Skip to main content Skip to navigation
College of Arts and Sciences Grants

$3M interdisciplinary grant to pursue epigenetic biomarkers

Michael Skinner in his laboratoryWashington State University researchers have received nearly $3 million from the John Templeton Foundation, the second such grant in four years, to see if they can anticipate and prevent diseases by developing epigenetic biomarkers that could provide early stage diagnostics for disease susceptibility. Their approach would be a departure from traditional “reactionary medicine,” which treats diseases after they develop, as well as from diagnoses based on an individual’s genetic profile. » More …

‘Apple to Glass’ grant supports improving cider industry

Apples and a glass of ciderHard apple cider is growing in popularity around the country, and craft ciders from small cideries are the fastest growing segment of that market.

Equipped with a grant from the USDA’s National Institute of Food and Agriculture, a new group, led by Washington State University researchers, will work with orchardists and cider makers to develop the best apples to make the tasty libation. » More …

WSU startup receives NSF research grant

Klar logo imageA startup company launched by WSU physicist Matthew McCluskey received a $740,000 Small Business Innovation Research (SBIR) Phase-II grant from the National Science Foundation (NSF) to continue the research and development of a new affordable and easy-to-use microscope.

Klar Scientific designs and manufactures an innovative spectroscopic confocal optical profile (COP) microscope, which collects » More …

Mathematics prof wins NSF grant to help stabilize power grid

Bala KrishnamoorthyThe rapid adoption of renewable energy sources, such as wind and solar, poses new threats to the stability of modern power systems across the United States and worldwide.

To address these risks and help ensure a steady supply of energy to homes and businesses, a Washington State University mathematics professor has received a $200,000, three-year National Science Foundation (NSF) grant to examine worst-case impacts of increasing uncertainties in power flow—such as from renewable energy sources. » More …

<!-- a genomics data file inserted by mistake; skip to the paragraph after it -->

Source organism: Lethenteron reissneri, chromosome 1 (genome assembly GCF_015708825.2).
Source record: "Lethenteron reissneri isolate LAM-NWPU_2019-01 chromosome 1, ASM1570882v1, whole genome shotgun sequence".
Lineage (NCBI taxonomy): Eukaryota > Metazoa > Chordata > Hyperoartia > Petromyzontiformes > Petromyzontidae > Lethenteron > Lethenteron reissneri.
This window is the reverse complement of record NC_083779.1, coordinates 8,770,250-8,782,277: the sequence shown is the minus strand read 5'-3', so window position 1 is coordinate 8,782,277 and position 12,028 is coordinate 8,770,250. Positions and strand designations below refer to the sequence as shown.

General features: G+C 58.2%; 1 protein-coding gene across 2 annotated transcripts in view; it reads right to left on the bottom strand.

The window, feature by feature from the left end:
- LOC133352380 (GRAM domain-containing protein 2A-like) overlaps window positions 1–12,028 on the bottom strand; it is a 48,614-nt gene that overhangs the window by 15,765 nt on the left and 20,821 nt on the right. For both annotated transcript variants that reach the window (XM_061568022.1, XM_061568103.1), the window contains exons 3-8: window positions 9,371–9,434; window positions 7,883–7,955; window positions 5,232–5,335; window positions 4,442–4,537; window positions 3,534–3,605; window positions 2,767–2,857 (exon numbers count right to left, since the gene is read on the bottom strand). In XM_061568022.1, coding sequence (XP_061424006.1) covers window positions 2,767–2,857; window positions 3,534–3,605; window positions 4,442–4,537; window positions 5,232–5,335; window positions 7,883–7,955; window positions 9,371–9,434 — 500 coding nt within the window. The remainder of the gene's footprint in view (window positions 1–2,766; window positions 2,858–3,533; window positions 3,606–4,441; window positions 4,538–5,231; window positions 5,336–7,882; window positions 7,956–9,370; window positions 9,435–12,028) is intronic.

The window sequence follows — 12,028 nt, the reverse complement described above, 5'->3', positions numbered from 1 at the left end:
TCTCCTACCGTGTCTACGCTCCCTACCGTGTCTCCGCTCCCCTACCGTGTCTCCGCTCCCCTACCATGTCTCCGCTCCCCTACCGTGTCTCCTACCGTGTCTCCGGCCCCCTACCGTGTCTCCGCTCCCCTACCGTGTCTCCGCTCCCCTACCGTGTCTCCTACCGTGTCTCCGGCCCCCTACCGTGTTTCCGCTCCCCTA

Revealing how bacteria and grasses fix nitrogen

SwitchgrassReducing synthetic fertilizer use, pollution, farming costs, while freeing up nitrogen, mark possible benefits of a research project by Sarah Roley, assistant professor with the School of the Environment, Washington State University Tri-Cities.

Roley, and her two colleagues, recently landed a $483,000 research grant from the National Science Foundation, to pursue a more detailed understanding of how bacteria work with perennial grasses to fix nitrogen. » More …

$1 million Keck Foundation grant to develop self-replicating materials

Hipps Brozikfull in the labChemistry researchers at WSU have been awarded $1 million from the W.M. Keck Foundation to develop molecular machines that self-replicate, producing pounds of 100-percent pure material.

Their research is the first step towards a new paradigm in manufacturing where everything from smartphones to life-saving cancer drugs could be designed one atom at a time to exact specifications and then grown out of a vat.

“In the end, the product of this research is going to be a new field of science where we can make literally almost anything in a way only seen » More …

Washington State University